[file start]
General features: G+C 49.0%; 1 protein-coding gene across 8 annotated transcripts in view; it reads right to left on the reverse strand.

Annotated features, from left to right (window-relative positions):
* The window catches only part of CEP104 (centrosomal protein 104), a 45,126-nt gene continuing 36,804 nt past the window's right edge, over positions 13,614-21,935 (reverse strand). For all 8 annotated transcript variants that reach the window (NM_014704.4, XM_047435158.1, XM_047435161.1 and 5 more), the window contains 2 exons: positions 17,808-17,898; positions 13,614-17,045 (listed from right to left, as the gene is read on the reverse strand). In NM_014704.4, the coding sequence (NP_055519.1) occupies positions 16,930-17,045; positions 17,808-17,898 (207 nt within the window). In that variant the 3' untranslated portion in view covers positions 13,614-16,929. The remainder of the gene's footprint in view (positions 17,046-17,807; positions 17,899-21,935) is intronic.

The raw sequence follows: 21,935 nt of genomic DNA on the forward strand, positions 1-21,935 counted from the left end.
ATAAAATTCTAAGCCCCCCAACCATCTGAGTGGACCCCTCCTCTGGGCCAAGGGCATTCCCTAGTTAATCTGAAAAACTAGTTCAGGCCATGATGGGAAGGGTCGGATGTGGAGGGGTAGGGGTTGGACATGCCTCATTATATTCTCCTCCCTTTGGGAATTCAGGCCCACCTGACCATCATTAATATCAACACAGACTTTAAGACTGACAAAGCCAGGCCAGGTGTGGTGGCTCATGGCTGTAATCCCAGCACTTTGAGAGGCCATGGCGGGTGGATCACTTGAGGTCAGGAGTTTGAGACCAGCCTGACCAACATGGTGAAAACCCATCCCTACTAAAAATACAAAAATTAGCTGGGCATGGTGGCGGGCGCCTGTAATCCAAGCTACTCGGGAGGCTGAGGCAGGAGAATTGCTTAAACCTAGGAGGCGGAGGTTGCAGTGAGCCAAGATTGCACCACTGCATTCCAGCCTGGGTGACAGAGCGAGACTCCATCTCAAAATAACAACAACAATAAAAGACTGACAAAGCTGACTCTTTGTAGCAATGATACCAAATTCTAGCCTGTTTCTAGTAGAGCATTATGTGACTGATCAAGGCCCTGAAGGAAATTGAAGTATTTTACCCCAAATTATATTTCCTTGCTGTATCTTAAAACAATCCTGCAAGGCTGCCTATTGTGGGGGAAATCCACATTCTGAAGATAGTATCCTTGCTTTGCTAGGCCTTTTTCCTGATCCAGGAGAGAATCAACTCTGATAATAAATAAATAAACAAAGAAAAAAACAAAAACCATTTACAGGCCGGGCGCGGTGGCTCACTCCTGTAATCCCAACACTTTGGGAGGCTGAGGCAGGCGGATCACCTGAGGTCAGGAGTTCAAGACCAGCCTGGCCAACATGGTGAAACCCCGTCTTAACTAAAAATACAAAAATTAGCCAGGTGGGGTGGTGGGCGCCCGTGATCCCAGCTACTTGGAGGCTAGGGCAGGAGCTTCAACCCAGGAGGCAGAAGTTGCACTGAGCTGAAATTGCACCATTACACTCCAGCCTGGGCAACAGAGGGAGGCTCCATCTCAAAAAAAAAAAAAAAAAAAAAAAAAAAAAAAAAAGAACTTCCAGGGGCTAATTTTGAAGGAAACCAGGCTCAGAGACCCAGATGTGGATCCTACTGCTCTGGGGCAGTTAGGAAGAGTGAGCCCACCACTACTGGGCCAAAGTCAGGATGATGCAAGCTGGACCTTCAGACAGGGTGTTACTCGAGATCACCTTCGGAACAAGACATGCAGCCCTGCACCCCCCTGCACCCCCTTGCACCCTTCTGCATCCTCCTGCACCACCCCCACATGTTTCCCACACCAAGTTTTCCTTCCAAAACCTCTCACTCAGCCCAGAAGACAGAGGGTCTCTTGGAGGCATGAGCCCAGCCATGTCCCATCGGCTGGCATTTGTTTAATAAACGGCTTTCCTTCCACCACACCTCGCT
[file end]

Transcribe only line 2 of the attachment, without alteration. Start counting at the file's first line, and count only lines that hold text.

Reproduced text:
Annotated features, from left to right (window-relative positions):